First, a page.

Saturday, February 28, 2015

Jan Kregel — Europe At The Crossroads – Financial Fragility And The Survival Of The Single Currency

To outside observers, Germany's insistence that the new Greek government continue to impose austerity policies in the presence of rising unemployment and mounting debt levels appears to defy economic logic. However, an acquaintance with the historical evolution of the path to the creation of the common currency in the European Union (EU) sheds some light on the logic of the German government's strategy in dealing with the eurozone sovereign debt crisis and its negative response to Greece's request for an alternative economic policy.

Given the continuing divergence between progress in the monetary field and political integration in the euro area, the German interest in imposing austerity may be seen as representing an attempt to achieve, de facto, accelerated progress toward political union; progress that has long been regarded by Germany as a precondition for the success of monetary unification in the form of the common currency.
Yet no matter how necessary these austerity policies may appear in the context of the slow and incomplete political integration in Europe, these policies are ultimately unsustainable.

The survival and stability of the euro, in the absence of further progress in political unification, paradoxically require either sustained economic stagnation or the maintenance of what Hyman Minsky would have recognized as a Ponzi scheme. Neither of these alternatives is economically or politically sustainable.
Levy Economics Institute of Bard College
Europe At The Crossroads – Financial Fragility And The Survival Of The Single Currency
Jan Kregel | Senior Scholar

Note: Paragraphing changed for ease of reading online.


PeterP said...

Most of it makes sense to me but I think one sentence is complete nonsense:

"for a closed system to maintain output levels requires 0 =(S-I) + (T-G)"

But this is simply an accounting statement which is true whether output falls or not! It doesn't know nor care if output falls or rises, if the economy is in equilibrium etc.

peterc said...

I haven't read the paper yet, but the sentence you quote makes sense in terms of ex ante (planned) outcomes as opposed to ex post (actual) outcomes.

As you say, the relation is an identity ex post. But ex ante, it is true to say that if, for instance, the non-government intends to generate a surplus equal to 2% of the current level of GDP but the government attempts to balance its budget, income will fall.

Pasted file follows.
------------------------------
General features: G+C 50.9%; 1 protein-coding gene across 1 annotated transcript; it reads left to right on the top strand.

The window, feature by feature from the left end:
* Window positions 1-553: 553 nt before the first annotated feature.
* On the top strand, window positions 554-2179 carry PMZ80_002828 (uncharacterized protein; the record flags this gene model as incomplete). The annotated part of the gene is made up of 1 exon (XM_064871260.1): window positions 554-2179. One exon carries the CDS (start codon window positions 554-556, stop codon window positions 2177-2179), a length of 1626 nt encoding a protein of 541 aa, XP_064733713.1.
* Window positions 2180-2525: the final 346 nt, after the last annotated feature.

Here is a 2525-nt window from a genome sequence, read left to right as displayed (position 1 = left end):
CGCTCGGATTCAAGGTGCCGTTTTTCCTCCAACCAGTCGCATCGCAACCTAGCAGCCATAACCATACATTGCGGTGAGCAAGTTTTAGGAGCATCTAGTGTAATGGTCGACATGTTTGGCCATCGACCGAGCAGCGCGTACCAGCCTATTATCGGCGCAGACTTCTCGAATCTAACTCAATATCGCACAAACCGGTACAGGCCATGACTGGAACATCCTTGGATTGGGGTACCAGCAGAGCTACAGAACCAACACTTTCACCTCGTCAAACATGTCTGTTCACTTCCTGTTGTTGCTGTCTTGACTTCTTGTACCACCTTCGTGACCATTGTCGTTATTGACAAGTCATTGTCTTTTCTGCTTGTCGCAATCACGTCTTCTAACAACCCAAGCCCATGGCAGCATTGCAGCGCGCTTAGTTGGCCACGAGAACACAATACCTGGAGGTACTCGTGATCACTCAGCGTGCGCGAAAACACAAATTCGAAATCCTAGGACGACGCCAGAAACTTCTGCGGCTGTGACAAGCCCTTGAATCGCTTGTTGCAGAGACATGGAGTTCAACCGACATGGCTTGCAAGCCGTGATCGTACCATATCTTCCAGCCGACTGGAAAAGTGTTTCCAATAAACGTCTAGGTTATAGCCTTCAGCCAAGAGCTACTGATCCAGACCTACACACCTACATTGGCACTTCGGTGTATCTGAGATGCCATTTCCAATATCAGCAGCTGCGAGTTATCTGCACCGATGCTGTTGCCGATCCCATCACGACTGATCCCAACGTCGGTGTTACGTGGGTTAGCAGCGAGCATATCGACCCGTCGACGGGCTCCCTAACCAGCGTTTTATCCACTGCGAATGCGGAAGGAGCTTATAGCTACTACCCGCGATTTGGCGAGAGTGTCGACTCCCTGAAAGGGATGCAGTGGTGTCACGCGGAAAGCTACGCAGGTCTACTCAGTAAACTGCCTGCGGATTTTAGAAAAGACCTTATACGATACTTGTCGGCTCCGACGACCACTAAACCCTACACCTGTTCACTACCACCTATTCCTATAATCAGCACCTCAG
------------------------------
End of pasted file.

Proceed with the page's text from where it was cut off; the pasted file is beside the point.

Bill Mitchell often makes the same point Kregel appears to be making.

peterc said...

Actually, as stated my example above is not quite accurate. It is necessary to specify the starting position.

Suppose initially that the non-govt surplus and govt deficit are 2% of GDP. Suppose also that the non-govt is satisfied with this outcome but the govt isn't.

The govt decides to take steps to balance its budget while the non-govt's intentions remain unchanged (i.e. a surplus equal to 2% of GDP).

In that case, the growth rate of GDP will fall.

(The example in my previous comment was not quite right because it is possible, for instance, that the non-govt had previously been aiming at a higher surplus equal perhaps to 3% of GDP, rather than 2%, with the govt aiming to balance its budget or possibly even run a surplus. In that case, a change in plans such that the govt desired to balance its budget and the non-govt lowered its targeted surplus to 2% of GDP would have a positive impact on the growth rate of GDP.)

Restating the idea slightly differently, suppose in the current period that the actual non-govt surplus happens to equal the govt deficit at 2% of GDP. Then a balanced budget in the next period will impact negatively on GDP growth unless the non-government just so happens to alter its intentions and targets a surplus of zero.

The 'confidence fairy' defense of austerity essentially appealed to such a behavioral adjustment on the part of the private sector. It was claimed that tighter fiscal policy would boost confidence and result in higher private investment For a given propensity to save, this would amount to a reduction in the non-govt's planned surplus.